Tiling data from the Census using MTS: How we built it

Alex Yule
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Dec 16, 2020

Tiling data from the Census using MTS: How we built it

Alex Yule

Guest

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Guest

Dec 16, 2020

The US Census provides enumeration units, along with thousands of attributes of data describing current and historical demographics, used in maps from business analytics dashboards to stories about elections like the ones built by the Center for American Progress to show voter suppression in Harris County Texas


Census datasets are extremely large as just raw geojson, but can be super performant when tiled using MTS (Mapbox Tiling Service). Below are notes on how to prepare census data for tiling using the MTS data sync command line tool, including how to choose appropriate minimum and maximum tiling levels and how to aggregate data at different zoom levels.

MTS

The MTS (Mapbox Tiling Service) `data sync beta tool` creates scalable vector tilesets with straightforward commands and optional configuration parameters in a `recipe file.` Recipes are as simple as defining a maximum `zoom level` or as complex as defining a union between data at different zoom levels. Explore example recipes for illustrations of various use cases.

Set up

The first step in tiling census data is to prepare the data file and set up a command environment.

  1. Download the Texas census tracts data: https://www2.census.gov/geo/tiger/TIGER2019/TRACT/tl_2019_48_tract.zip 
  2. Convert the census tract shapefile to geojson using QGIS or ogr2ogr. If there are alignment issues later, be sure to use a conversion method that converts projected coordinates to latitude and longitude such as gdal or QGIS
  1. If gdal is installed, run this command in terminal from the data directory: `ogr2ogr tx-tracts.geojson tl_2019_48_tract.shp`
  1. Install MTS Data Sync and add a Mapbox token
  2. From the data directory run the command `mtsds --configure tx-tracts.geojson`, this will generate a config file, a recipe template, and convert the data into line-delimited geojson
  3. Open the mts-recipe.json in a text editor such as VS Code to begin editing the recipe (see below).
  4. Run `mtsds sync` to tile the data 

Minimum and maximum zoom:

When displaying highly detailed geometries on a map it is important to plan for zoom levels. By default, mtsds will create a recipe with a max zoom of 5 (~122 sq km per tile), with the geometries simplified to make them look good at that zoom, but no further. In the case of census tracts, the default simplification means as the map zooms in beyond the max zoom 5, geometries will be oversimplified and appear disjointed.

Leaving Max Zoom at its default level (5) can lead to oversimplified features

For a map where users will be zooming in to the level of a neighborhood or street, for example to find a ballot dropbox location, a max zoom of 11 will be more appropriate. See the MTS documentation for an overview of which scale or zoom levels are best for common use cases.  

When the map first loads it is zoomed out and the geometries are too detailed and look crowded. Tile size limits may also result in features being dropped at lower zoom levels.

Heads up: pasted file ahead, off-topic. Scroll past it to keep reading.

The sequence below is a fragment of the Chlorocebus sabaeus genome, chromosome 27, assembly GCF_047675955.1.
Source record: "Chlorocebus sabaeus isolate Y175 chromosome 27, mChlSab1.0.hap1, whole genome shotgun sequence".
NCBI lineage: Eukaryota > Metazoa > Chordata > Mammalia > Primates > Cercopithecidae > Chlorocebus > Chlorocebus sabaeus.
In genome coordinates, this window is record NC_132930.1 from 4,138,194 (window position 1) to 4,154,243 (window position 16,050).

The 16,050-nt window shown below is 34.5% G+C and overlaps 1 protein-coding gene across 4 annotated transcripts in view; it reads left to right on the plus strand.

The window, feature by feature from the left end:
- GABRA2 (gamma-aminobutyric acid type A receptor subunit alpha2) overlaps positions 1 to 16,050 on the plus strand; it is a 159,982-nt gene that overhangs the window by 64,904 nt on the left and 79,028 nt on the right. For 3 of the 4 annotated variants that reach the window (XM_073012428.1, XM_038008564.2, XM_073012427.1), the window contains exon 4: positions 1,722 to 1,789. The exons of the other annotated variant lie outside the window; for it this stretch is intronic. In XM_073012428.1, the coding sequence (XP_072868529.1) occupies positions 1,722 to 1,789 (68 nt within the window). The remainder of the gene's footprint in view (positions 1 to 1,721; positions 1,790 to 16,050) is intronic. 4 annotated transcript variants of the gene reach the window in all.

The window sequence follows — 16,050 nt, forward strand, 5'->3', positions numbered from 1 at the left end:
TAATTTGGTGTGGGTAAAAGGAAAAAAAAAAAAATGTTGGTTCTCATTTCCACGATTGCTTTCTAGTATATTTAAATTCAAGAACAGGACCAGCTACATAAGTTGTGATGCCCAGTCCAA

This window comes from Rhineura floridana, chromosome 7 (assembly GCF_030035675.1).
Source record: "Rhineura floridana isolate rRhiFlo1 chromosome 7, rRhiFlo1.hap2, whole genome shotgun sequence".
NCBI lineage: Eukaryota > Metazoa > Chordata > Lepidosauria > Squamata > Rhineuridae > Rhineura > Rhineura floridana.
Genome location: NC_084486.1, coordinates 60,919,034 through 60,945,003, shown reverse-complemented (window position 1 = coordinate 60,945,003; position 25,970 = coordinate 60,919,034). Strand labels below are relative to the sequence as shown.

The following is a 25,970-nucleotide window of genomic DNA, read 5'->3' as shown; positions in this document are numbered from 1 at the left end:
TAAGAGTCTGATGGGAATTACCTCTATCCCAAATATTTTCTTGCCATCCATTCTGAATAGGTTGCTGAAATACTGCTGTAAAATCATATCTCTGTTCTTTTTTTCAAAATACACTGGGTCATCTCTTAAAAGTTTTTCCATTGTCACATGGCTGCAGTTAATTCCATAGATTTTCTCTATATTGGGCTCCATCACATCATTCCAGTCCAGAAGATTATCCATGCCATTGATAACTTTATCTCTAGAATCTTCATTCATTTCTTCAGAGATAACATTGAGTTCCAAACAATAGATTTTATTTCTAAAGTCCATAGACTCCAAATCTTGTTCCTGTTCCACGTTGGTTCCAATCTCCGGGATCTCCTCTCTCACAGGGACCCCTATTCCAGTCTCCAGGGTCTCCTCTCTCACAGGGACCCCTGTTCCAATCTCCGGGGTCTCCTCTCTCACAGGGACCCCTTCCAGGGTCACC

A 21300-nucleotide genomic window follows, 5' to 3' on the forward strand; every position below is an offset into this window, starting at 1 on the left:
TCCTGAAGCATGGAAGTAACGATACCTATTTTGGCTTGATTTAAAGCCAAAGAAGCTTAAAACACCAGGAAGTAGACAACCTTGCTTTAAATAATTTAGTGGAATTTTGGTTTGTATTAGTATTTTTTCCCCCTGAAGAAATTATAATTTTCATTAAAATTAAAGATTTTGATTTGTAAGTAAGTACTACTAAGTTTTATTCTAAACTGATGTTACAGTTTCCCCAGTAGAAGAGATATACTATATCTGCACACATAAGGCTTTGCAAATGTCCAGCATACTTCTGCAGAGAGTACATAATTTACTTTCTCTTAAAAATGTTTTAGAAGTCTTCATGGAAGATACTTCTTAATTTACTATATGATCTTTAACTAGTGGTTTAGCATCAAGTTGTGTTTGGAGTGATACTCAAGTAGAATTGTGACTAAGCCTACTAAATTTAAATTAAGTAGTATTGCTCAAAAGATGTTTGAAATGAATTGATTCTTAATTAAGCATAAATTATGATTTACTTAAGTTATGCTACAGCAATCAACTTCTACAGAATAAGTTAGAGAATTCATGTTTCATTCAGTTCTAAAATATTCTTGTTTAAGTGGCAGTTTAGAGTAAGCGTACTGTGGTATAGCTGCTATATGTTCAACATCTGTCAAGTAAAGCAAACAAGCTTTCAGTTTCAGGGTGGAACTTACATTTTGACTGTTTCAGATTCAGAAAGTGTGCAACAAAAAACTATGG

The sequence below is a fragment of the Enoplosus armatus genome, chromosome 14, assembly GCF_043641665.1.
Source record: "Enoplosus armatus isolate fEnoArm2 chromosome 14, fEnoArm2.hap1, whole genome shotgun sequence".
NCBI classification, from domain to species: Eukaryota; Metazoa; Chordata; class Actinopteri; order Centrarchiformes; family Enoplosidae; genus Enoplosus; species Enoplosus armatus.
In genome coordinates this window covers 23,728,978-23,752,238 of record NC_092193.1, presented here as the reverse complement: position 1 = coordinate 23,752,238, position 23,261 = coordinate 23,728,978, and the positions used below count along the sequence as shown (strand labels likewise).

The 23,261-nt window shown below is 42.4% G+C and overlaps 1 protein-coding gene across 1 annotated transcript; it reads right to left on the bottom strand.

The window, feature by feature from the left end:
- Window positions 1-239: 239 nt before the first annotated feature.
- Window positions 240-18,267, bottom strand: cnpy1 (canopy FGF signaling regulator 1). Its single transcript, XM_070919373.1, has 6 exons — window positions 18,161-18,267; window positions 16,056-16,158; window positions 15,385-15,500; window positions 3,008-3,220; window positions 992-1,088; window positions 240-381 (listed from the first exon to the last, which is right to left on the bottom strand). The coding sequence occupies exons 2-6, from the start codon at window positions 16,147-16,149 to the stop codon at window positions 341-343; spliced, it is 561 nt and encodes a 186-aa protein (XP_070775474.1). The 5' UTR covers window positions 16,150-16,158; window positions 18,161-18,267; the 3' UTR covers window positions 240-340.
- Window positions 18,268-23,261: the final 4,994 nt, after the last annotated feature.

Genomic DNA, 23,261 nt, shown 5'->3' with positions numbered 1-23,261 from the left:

Not setting a min zoom can lead to dropped tiles


To work around this limit there are a few options: remove attributes, limit the minimum zoom, or automatically union the geometry at lower zoom levels. The simplest is to limit the minimum zoom, here is an example recipe that will only show the tracts once the map zooms higher than z8:



{
  "version": 1,
  "layers": {
    "tx-tracts-z5": {
      "source": "mapbox://tileset-source/username/tx-tracts-src",
      "minzoom": 8,
      "maxzoom": 11
    }
  }
}

Aggregate data across zoom levels:

To allow the map to also zoom out further to show summary statistics, it is possible to generalize the data by county by adding in another layer with aggregated data. Or, within the same tileset recipe MTS can automagically union the census tracts using the County FIPS codes that are already in the data attributes.

Zooming out shows the census tracts layer give way to county boundaries (with isochrone overlay for reference)

The final recipe


{
  "version": 1,
  "layers": {
    "tx-tracts": {
      "source": "mapbox://tileset-source/username/tx-tracts-src",
      "minzoom": 0,
      "maxzoom": 5,
      "features": {
        "simplification": {
          "outward_only": true,
          "distance": 1
        },
        "attributes": {
          "set": {
            "key": [
              "concat",
              ["case", [">=", ["zoom"], 0], ["get", "STATEFP"], ""],
              ["case", [">=", ["zoom"], 5], ["get", "COUNTYFP"], ""],
              ["case", [">=", ["zoom"], 8], ["get", "TRACTCE"], ""]
            ]
          }
        }
      },
      "tiles": {
        "union": [
          {
            "group_by": ["key"],
            "aggregate": {
              "ALAND10": "sum"
            },
            "simplification": {
              "distance": 4,
              "outward_only": false
            }
          }
        ]
      }
    }
  }
}


Explore an interactive version of the map made using this recipe.

To learn more about advanced techniques like `group_by` and `union`, and how to use them to display block level data read the complete guide to tiling Census data with MTS.


Working with Census data for a public good app or research project? The Mapbox Community team can support - get in touch.

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